Librarian decrypts the broadcast content that has been downloaded to the device, allows the user to discard content or add it to the archive, provides a list of favorites to which content can be added, and (in the future) it will also provide search and configuration interfaces.
Check out some of the screenshots below. If you’re a programmer and want to see the gritty details and contribute yourself, see Librarian on Github.
Dashboard is the Librarian's startup page. It lists the basic content archive statistics, information about the disk space, and shows the list of favorites.
The toolbar at the top provides access to other features.
The updates screen shows the decrypted content that has been downloaded. This content is not yet added to the archive. User has an option of either adding it, or discarding it. Once content is added to the archive, it appears on the Archive page.
Archive page shows the list of content in the archive. In this early prototype, there is no search functionality yet, but normally the search interface would be present on this page as well.
Each content has a 'favorite' button that can be used to add it to the favorites list.
Favorites are… well, favorites. :) The 'unfavorite' button allows the user to remove content from this page.
Five most viewed and most recently added/updated favorites are also listed in the dashboard. Outernet has no way of tracking user Favorites or what information is most popular in the Archive of users. Remember, Outernet is a one-way data broadcast. We will rely on alternative feedback channels (SMS, USSD, web-based voting, etc.) to prioritize content that is broadcast.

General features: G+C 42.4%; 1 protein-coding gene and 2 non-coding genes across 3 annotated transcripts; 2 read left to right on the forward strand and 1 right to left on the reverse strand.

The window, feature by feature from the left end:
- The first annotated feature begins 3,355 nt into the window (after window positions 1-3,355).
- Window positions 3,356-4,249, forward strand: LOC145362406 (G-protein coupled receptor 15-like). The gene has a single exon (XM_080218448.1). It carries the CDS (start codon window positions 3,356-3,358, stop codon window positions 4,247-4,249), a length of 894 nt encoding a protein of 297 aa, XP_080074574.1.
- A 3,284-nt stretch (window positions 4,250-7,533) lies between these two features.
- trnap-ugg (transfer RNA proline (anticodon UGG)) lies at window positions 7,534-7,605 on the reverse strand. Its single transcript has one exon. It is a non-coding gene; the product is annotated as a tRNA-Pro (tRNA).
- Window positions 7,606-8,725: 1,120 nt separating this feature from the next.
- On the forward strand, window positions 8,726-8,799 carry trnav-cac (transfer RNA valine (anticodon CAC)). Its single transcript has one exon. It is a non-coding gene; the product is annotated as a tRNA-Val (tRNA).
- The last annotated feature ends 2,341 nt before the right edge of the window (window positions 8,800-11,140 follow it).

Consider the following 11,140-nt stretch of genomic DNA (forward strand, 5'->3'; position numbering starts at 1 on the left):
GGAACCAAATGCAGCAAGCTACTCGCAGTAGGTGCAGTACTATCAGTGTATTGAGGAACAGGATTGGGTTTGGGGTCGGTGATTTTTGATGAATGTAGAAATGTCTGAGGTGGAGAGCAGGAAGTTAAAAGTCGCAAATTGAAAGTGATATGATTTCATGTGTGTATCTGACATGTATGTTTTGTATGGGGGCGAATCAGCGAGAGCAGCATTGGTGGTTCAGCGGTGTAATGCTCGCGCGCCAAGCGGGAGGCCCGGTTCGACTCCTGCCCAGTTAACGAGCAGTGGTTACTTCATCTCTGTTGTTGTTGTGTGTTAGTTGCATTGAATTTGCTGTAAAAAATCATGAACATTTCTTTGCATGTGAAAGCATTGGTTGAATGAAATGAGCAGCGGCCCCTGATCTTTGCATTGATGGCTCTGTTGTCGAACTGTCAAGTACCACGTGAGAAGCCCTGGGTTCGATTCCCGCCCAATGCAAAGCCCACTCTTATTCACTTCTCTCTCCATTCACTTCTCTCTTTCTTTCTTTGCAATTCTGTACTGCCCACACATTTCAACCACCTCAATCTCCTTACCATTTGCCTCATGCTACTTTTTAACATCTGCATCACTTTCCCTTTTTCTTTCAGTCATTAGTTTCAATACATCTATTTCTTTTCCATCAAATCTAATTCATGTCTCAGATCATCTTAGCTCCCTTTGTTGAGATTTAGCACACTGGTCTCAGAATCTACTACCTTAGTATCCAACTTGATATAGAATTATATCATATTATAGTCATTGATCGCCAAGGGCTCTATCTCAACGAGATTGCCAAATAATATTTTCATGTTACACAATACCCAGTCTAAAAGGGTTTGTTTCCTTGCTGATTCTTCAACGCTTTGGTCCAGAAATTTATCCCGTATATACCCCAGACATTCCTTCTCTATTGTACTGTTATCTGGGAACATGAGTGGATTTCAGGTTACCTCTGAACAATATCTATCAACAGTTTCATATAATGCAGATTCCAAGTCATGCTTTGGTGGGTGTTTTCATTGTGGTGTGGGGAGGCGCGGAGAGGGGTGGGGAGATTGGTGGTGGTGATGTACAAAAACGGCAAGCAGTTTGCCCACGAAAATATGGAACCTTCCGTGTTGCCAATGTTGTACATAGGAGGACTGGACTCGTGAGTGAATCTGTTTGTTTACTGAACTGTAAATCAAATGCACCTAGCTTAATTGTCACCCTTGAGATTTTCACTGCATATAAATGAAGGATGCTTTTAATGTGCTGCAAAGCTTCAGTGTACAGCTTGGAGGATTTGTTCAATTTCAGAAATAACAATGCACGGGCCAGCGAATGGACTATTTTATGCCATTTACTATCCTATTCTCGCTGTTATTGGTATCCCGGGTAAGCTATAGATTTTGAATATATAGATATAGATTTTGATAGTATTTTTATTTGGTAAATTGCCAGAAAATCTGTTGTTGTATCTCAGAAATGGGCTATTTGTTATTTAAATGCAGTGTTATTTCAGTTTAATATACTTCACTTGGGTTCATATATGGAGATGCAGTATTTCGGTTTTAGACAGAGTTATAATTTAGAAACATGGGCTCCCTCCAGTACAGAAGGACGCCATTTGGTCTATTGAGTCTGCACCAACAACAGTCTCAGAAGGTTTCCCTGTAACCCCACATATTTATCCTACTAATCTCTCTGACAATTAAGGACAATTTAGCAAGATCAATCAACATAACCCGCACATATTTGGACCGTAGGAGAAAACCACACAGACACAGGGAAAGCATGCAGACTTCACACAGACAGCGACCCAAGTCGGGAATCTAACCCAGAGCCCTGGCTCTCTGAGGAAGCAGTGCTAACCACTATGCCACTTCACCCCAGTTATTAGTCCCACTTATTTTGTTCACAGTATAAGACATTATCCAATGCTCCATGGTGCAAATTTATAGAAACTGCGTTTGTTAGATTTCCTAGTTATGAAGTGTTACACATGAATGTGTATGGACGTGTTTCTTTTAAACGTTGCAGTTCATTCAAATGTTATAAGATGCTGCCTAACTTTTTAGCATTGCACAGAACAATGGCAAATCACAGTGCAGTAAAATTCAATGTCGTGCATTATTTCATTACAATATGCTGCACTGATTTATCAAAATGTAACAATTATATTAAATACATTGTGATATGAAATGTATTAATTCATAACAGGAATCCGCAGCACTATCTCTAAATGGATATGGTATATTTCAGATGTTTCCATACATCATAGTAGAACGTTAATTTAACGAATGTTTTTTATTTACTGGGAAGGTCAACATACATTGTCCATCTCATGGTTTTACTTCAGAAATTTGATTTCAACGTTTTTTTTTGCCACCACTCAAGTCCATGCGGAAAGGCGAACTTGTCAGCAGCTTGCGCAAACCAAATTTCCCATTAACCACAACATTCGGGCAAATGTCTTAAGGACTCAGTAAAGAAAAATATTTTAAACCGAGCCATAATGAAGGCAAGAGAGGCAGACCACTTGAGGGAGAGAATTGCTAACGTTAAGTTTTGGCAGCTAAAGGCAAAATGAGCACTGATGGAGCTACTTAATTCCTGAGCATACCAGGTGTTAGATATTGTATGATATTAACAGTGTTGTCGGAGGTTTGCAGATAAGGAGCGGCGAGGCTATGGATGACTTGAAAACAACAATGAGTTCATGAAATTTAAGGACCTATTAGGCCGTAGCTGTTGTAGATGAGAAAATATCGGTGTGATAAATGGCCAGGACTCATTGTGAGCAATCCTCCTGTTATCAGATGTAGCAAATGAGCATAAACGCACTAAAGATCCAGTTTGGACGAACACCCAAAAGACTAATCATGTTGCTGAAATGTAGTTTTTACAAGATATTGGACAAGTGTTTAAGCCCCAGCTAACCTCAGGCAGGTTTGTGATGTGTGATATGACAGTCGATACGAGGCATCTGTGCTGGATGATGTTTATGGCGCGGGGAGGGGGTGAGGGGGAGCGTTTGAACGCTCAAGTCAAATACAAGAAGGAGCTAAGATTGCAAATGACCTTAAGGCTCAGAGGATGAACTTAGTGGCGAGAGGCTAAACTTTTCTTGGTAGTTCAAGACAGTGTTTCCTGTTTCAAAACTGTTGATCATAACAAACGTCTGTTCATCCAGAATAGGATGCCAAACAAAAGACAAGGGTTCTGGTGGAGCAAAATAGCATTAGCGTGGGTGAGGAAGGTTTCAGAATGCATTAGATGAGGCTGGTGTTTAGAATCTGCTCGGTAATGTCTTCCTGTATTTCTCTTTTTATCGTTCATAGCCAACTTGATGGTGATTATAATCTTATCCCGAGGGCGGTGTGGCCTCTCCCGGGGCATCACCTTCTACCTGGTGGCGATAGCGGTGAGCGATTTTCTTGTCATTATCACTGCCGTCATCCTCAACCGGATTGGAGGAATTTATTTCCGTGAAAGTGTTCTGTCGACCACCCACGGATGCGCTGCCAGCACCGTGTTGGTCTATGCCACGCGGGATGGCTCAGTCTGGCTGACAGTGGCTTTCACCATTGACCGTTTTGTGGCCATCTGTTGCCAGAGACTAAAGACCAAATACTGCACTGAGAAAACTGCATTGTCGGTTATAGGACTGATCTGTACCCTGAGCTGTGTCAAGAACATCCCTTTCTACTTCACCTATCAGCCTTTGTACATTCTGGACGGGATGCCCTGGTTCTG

Original Wikipedia page:
Page as it appears on Librarian via Outernet:
Content is broadcast stripped of all junk content (ads, navigation, etc), and appearance (stylesheets). Librarian provides its own stylesheet to make the reading experience arguably a bit nicer than the browser defaults. It does so by providing a fairly minimal stylesheet in order to allow even older browsers to take full advantage.
Implementation detailsHere is some under-the-hood highlights:
From start, Librarian has been built with multi-language support. This does not extend to content, though. Content is always shown in the original language in which it was found on the Web.
Each piece of content (HTML page and/or images) is sent in encrypted format using GnuPG and 2048-bit encryption key. The Librarian has a key for decrypting content and it discards any content that it cannot decrypt. This prevents injection of content that hasn't been broadcast by Outernet in the the data stream.
In order to conserve bandwidth and storage, all content is broadcast as zip files. These files are never unpacked to storage. Instead, all files are served after being unpacked into memory and served directly from RAM. Although this has a small speed impact, it is almost unnoticeable and it potentially saves a lot of storage space.
This is a companion discussion topic for the original entry at http://blog.outernet.is/2014/07/first-glimpse-of-librarian-outernets.html